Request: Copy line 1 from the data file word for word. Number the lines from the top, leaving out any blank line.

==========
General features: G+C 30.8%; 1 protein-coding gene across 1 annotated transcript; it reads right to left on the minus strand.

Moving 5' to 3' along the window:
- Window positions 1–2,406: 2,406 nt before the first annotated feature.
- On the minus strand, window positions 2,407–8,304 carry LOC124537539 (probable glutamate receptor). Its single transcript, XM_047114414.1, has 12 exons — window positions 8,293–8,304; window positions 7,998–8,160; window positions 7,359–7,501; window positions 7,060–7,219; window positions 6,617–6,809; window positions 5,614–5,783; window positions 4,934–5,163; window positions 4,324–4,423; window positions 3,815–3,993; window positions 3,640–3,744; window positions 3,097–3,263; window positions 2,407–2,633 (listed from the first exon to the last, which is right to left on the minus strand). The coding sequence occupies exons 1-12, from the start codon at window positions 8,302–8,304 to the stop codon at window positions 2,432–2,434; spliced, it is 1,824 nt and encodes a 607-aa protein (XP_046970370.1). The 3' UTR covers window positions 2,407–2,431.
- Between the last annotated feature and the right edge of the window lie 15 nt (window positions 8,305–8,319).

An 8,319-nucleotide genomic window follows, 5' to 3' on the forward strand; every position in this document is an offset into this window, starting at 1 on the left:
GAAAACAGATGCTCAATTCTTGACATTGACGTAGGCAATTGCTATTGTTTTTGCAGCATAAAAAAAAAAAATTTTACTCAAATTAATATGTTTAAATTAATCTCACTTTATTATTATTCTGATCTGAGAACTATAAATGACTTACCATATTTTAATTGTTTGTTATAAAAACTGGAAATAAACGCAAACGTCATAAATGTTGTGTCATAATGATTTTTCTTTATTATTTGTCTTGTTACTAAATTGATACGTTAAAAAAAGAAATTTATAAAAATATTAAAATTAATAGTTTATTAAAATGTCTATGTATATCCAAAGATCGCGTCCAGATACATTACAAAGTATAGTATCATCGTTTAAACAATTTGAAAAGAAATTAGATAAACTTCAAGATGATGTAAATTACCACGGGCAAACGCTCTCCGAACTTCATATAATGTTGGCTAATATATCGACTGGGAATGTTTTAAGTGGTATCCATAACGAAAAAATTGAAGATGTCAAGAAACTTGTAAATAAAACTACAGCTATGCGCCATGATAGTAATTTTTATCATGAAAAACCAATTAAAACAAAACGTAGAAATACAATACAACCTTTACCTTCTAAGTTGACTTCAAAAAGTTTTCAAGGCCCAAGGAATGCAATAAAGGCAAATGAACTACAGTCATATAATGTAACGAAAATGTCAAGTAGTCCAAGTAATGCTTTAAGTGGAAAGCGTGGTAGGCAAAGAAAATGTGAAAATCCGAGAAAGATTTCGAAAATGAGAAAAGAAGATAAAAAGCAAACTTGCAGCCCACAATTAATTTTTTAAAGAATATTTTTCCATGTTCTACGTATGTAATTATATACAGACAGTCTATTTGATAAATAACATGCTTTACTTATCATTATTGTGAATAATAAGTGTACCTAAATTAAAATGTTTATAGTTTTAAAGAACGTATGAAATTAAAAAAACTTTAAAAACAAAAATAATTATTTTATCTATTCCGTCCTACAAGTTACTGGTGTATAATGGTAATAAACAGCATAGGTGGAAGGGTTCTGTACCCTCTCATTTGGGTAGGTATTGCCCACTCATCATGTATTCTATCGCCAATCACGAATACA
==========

General features: G+C 30.8%; 1 protein-coding gene across 1 annotated transcript; it reads right to left on the minus strand.